One of the cats pooped about fifteen minutes after we hit the road. I have since learned that he can be relied upon to do this any time I put him in his cat carrier. Fortunately I had put pads down in the crates and brought along extras, so I could just change the pad out the first time we stopped. This was the first time I’d moved with pets, and I was anxious about that. George wanted nothing more than to curl up in his crate and pretend this horrible thing wasn’t happening to him, but Paz wanted to get out and explore, and after a while we let him. I was very nervous about letting him get to the driver’s side, but Shaun said not to worry about it — until he walked across the dashboard right in front of Shaun’s line of sight and Shaun shouted “Get him down! Now!” and it was all very scary for a few seconds, and then I pretty much made Paz stay on my lap and look out the window.
We stopped in Columbia, SC for a break: Shaun and I have a very similar philosophy on road trips, which involves taking prolonged stops in cities you drive through, and trying to get right into the center of the city instead of just stopping at a Cracker Barrel on the outskirts. So we each had one beer, and walked around for a while. I had a little bit of a hunger crisis, because the kitchen of the bar we went to had just closed, and there wasn’t a lot open at that time of night, and I was in that state where I’m too hungry to be rational and couldn’t stand the thought of eating pizza or a pita wrap, and was near tears because I was so hungry but couldn’t find appealing food, and I’m sure the stress was a contributing factor too… and then we spotted a street vendor and I had a kielbasa and it was the most delicious thing ever, and happiness was restored. And I got excited about moving to a city that has street vendors.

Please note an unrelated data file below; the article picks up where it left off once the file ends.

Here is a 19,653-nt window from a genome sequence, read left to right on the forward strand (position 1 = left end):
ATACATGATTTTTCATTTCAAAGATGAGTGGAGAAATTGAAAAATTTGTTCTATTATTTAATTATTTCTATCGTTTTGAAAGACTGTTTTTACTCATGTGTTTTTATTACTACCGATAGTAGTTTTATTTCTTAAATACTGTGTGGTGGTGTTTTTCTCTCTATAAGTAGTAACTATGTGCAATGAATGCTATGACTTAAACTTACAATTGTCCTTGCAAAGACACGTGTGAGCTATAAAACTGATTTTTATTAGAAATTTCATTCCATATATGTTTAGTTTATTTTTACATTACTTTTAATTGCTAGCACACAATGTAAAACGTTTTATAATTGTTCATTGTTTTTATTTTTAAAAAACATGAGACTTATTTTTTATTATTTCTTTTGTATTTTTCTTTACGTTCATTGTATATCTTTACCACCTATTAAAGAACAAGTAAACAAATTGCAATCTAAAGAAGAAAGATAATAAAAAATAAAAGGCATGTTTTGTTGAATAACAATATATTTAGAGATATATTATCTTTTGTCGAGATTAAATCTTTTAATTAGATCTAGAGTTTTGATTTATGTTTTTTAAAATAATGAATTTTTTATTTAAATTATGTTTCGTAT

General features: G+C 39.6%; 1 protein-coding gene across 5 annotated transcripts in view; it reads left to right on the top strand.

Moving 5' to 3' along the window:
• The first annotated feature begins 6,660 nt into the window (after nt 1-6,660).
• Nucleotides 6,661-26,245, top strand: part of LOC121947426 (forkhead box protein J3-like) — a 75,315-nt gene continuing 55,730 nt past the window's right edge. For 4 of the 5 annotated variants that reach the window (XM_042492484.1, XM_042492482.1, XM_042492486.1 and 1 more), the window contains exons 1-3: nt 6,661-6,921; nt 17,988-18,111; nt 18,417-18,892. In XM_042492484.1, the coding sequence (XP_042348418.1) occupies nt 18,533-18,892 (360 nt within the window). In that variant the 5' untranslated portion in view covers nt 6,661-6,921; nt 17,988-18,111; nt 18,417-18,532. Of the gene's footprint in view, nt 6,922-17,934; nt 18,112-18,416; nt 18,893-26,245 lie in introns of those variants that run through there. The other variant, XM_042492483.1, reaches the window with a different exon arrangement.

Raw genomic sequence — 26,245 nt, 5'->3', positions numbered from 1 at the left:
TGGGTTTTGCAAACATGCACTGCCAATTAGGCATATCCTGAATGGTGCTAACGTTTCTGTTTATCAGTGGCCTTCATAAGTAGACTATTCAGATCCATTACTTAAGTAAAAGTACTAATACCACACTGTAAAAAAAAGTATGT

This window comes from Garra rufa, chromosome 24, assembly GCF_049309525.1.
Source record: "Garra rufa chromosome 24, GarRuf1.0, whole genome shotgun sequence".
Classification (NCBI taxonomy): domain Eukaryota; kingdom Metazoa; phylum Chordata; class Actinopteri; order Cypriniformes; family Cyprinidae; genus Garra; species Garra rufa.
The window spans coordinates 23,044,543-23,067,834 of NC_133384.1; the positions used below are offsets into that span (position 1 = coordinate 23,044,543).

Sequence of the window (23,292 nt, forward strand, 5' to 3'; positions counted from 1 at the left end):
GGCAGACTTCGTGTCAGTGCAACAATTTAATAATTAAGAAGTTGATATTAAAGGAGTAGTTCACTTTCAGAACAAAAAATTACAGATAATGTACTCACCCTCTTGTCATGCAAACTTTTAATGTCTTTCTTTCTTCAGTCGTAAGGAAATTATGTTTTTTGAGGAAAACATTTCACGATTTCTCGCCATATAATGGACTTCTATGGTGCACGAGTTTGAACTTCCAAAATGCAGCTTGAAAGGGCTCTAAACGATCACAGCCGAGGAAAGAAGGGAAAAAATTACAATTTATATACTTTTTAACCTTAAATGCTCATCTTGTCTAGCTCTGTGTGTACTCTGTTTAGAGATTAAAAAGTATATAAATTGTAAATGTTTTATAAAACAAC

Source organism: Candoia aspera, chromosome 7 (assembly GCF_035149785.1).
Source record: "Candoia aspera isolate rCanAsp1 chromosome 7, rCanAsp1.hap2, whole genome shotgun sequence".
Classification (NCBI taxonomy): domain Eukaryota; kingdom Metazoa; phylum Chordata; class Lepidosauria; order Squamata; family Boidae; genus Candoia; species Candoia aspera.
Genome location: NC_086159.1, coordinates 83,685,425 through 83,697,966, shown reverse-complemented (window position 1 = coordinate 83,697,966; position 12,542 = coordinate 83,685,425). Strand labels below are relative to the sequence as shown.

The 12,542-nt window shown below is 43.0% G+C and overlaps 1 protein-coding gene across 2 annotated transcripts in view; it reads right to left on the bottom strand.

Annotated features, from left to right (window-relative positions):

We actually did sing the entirety of “99 Bottles of Beer on the Wall.” Somebody called us in the middle, I forget who, but when we were done chatting we picked up where we’d left off. Shaun suggested doing 999 Bottles next, but I said NO.